After the Ukraine War: Confronting the Problem of International Order

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After the Ukraine War: Confronting the Problem of International Order

By Dr Zachary Paikin, Researcher, Centre for European Policy Studies and Non-resident Research Fellow, Institute for Peace & Diplomacy

Should the West acknowledge that Ukraine is unlikely to evict Russian forces from all occupied territory, and therefore attempt to steer the conflict toward a negotiated outcome? This issue deals not only with whether to try to shape Ukraine’s war aims more deliberately, but also the extent to which norms lying at the heart of the European (and global) security order can demonstrate their resilience. Given the chasm that has emerged between Russian and Western interpretations of these norms over recent decades, the emergence of a fragmented security order represents the most likely outcome.

One of the central – and most controversial – discussions during the war in Ukraine has concerned the question of compromise. Specifically, should the West acknowledge that Ukraine is unlikely to evict Russian forces from all occupied territory, and therefore attempt to steer the conflict toward a negotiated outcome? 

The implications of striking a deal concern more than just each side’s war aims; they also touch on the norms at the heart of the European (and global) security system. Russia and the West have contested these norms for decades, leaving an international order in disarray and representing a net loss for all sides. With the line separating Moscow from Kyiv and Western capitals having now turned into a chasm, it may take several decades more before a cooperative approach to security between the parties can be fully re-established.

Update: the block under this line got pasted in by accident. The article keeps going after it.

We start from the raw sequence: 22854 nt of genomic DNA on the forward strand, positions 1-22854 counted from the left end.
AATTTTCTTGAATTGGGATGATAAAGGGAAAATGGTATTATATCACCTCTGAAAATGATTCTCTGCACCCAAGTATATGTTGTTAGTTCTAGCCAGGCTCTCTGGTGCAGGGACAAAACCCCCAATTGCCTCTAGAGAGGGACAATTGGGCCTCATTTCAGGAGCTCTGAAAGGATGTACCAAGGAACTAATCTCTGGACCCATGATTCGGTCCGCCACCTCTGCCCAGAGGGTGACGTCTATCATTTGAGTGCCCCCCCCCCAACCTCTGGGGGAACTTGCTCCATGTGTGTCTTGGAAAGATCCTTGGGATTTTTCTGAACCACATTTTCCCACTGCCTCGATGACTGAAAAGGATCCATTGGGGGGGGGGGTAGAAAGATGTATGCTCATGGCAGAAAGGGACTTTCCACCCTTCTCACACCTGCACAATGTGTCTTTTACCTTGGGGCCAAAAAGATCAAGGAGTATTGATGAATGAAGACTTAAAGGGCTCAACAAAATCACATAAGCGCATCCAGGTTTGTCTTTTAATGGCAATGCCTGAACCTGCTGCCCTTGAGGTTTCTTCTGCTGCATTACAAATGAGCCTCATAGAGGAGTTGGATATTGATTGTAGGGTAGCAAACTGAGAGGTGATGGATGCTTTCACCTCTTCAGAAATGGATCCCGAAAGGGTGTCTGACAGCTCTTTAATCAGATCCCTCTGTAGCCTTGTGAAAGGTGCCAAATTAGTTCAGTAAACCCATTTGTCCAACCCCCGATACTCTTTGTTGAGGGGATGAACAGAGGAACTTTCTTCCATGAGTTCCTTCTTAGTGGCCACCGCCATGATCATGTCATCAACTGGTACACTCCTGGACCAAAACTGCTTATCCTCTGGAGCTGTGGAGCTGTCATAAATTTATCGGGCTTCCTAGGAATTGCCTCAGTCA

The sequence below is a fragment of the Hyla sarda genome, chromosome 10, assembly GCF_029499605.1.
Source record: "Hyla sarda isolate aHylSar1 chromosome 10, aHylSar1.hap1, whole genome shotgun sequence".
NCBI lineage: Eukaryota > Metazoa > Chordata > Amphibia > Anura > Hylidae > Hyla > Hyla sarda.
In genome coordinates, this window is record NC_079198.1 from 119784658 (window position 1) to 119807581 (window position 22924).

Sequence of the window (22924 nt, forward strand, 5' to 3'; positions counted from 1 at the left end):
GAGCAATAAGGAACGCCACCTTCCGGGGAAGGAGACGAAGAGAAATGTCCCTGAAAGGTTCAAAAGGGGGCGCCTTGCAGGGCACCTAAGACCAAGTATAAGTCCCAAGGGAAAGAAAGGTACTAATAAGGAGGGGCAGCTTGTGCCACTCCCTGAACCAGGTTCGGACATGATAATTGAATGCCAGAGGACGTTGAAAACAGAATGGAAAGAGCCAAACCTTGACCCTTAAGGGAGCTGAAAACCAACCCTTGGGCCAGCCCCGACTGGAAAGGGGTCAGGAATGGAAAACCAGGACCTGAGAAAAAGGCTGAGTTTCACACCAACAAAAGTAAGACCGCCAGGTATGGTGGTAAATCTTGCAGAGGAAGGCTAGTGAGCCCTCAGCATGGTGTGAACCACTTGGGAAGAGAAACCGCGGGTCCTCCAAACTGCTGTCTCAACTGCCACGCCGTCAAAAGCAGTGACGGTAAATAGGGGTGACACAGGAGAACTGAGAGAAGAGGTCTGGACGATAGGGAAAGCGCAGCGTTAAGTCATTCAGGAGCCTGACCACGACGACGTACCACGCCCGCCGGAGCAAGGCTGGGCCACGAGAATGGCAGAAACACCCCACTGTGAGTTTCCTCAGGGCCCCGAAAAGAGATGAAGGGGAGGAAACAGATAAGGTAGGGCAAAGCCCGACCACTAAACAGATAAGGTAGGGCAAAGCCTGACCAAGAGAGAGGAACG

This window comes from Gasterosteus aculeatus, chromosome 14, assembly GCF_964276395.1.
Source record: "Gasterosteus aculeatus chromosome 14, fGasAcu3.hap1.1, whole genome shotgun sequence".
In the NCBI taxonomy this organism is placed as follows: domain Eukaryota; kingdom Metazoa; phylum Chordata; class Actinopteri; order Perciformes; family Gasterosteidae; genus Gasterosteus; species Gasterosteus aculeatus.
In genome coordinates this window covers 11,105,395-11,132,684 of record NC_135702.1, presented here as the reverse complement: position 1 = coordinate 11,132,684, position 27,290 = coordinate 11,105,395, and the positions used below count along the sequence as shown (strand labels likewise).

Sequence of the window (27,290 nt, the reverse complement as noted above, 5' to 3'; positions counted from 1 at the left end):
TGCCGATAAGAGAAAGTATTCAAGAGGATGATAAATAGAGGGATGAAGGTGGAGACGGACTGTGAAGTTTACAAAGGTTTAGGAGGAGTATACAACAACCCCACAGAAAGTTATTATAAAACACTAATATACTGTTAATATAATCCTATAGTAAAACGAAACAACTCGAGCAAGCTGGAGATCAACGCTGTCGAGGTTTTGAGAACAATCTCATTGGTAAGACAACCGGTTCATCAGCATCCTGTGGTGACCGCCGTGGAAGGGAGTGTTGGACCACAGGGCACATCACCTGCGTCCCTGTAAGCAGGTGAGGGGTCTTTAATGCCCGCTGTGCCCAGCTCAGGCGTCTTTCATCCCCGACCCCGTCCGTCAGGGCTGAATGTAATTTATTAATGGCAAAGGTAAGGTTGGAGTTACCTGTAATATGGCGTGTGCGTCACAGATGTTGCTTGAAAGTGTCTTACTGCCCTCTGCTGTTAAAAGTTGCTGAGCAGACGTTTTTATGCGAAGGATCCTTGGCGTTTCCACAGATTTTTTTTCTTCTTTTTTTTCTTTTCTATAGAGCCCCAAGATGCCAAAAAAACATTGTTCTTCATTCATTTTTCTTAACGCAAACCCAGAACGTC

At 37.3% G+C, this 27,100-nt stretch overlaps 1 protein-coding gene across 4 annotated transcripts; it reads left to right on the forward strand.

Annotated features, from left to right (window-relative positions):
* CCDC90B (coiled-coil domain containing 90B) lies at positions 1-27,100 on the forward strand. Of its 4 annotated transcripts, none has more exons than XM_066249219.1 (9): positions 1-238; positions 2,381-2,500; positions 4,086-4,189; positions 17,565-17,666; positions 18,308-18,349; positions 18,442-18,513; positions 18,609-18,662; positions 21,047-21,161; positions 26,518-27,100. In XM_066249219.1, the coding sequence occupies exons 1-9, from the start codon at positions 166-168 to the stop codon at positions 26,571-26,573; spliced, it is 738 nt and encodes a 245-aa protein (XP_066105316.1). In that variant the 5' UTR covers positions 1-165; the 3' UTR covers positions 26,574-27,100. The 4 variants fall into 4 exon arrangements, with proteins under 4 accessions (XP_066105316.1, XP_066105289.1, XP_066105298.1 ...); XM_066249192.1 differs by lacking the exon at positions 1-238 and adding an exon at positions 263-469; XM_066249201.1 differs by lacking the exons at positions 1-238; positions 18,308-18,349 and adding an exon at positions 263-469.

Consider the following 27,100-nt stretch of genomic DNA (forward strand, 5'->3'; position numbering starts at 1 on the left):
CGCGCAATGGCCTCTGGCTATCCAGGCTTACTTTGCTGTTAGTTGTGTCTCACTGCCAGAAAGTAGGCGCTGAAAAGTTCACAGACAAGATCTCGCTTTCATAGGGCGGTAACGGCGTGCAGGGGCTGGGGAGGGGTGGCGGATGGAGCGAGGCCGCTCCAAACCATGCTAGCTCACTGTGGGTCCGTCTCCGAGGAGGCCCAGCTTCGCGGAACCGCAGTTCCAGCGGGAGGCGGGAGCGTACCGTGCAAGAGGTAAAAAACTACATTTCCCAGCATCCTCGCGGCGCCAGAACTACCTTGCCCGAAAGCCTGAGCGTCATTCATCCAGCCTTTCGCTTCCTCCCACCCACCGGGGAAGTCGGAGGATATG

Although brave Ukrainians have managed to secure their sovereignty and independence, their country’s territorial integrity remains compromised. Perhaps more controversially, any settlement acceptable to Moscow will likely restrict Kyiv’s ability to join NATO. This touches on the question of Ukraine’s “right to choose”, enshrined in the Paris Charter of 1990, which formalised the end of the Cold War. Some may argue that it even concerns Kyiv’s right to national self-determination under the UN Charter.

This discussion reveals two truths that Western thinkers and policymakers are often uncomfortable confronting. The first is that norms do not exist in a vacuum and must be considered alongside other factors such as geography, geopolitical rivalry and the distribution of power. The second is that the repeated invocation of norms and principles does not (on its own) offer a path to peace.